Friday, October 06, 2006

quick cool-off tips

The most common concern we hear about cycling to work is the fear of sweat. Even if you ride at a comfortable pace and wear appropriate clothing, chances are that on some days you’ll glisten a little at the end of your commute. Bike rides are deceptive because you can feel cool from the breeze while riding, but then break out in a sweat as the ride and the breeze end.

I live in Bangkok right now and ride to work most day in 90+ temps and 90+ humidity. Despite my slow pace I’m always sweaty when I arrive at work. Here are a few things that help me cool down before I change into work cloths and sit down at my desk. While I’ve broken them down here, they really are one 5-10 minute experience that make my whole day better.

I used to get off my bike and head straight for the restroom to change, thinking it was a race to get to my air-conditioned desk before I started to sweat. Bad idea. By the time I got to my desk the sweat was really kicking in and my work clothes were looking splotchy with sweat. I’ve since found that if I hang out in my bike clothes for about 5-10 minutes, the sweat will come and then pass, leaving me feeling much cooler and comfortable. Besides, standing in moving air cools you quicker than office A/C.

A few deep breaths (in through the nose and out through the mouth) cool me off. I assume that the passing air cools my head a little and the deep breaths slow my heart rate, but I’m not going to pretend that I understand the science behind it. The bottom line is that it works. Five to ten times is enough for me on a hot day (in Thailand that would be 100+). I don’t need to go into a trance state or anything.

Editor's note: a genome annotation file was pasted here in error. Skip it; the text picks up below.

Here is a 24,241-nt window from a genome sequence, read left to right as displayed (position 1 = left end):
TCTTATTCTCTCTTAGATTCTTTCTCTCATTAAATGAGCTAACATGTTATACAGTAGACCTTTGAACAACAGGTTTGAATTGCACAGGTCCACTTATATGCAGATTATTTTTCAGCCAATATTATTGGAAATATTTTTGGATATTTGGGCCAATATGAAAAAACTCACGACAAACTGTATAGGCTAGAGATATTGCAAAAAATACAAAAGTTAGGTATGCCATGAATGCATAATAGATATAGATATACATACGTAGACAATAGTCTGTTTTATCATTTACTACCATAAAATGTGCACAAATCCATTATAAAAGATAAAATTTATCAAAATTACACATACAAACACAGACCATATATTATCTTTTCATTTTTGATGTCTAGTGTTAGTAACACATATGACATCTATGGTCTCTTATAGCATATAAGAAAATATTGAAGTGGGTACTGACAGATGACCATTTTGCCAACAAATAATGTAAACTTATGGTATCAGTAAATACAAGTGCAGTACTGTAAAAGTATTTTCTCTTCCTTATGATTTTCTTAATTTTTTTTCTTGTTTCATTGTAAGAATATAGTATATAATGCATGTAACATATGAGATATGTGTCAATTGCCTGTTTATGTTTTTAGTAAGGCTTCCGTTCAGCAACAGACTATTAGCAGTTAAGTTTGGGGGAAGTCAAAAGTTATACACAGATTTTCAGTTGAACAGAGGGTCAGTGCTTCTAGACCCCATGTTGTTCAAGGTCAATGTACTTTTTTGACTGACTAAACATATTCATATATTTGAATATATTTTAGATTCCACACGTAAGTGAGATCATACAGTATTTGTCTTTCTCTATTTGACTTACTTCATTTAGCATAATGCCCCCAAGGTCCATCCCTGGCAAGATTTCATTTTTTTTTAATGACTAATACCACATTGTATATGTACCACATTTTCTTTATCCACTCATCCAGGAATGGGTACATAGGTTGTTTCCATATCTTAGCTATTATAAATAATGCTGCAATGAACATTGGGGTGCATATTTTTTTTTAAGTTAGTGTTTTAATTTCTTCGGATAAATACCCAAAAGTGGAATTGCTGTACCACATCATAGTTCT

While I’m standing outside the office, I drink a cool beverage. I don’t find that I need anything ice-cold or a name brand sport drink for this to work. A little room temp water works just as well to cool me down.

The first thing I do when I get off my bike is take off my helmet and backpack to increase the surface area available for heat release. The helmet vents work when riding, but once there is no airflow that thing feels like a wool cap. You might shed gloves or shoes as well.

That routine only takes a few minutes and makes my whole morning a lot more comfortable. It will work even faster in Michigan temps. I found that even in the Ann Arbor winters I often need a moment to cool off from the ride. I’ve also considered carrying a cold hand towel to put over my shoulders. Lots of athletes swear by that technique. During her teeter talk, Nancy Shore also suggested walking your bike the last little bit of your trip. You could combine any of the above with that suggestion.

Now back to the reality of the coming snow…

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